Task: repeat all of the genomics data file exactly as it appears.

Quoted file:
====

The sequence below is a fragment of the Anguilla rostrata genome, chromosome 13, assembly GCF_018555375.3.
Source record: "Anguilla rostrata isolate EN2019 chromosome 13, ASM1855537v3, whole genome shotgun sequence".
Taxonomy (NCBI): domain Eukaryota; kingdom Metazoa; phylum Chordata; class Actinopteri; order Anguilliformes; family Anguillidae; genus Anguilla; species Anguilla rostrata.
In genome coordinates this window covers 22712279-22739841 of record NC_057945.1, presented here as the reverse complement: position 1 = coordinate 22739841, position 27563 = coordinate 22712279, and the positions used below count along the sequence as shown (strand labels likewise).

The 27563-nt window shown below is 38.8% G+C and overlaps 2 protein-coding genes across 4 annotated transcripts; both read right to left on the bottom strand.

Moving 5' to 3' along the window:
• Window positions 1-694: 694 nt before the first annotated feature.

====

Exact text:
The sequence below is a fragment of the Anguilla rostrata genome, chromosome 13, assembly GCF_018555375.3.
Source record: "Anguilla rostrata isolate EN2019 chromosome 13, ASM1855537v3, whole genome shotgun sequence".
Taxonomy (NCBI): domain Eukaryota; kingdom Metazoa; phylum Chordata; class Actinopteri; order Anguilliformes; family Anguillidae; genus Anguilla; species Anguilla rostrata.
In genome coordinates this window covers 22712279-22739841 of record NC_057945.1, presented here as the reverse complement: position 1 = coordinate 22739841, position 27563 = coordinate 22712279, and the positions used below count along the sequence as shown (strand labels likewise).

The 27563-nt window shown below is 38.8% G+C and overlaps 2 protein-coding genes across 4 annotated transcripts; both read right to left on the bottom strand.

Moving 5' to 3' along the window:
• Window positions 1-694: 694 nt before the first annotated feature.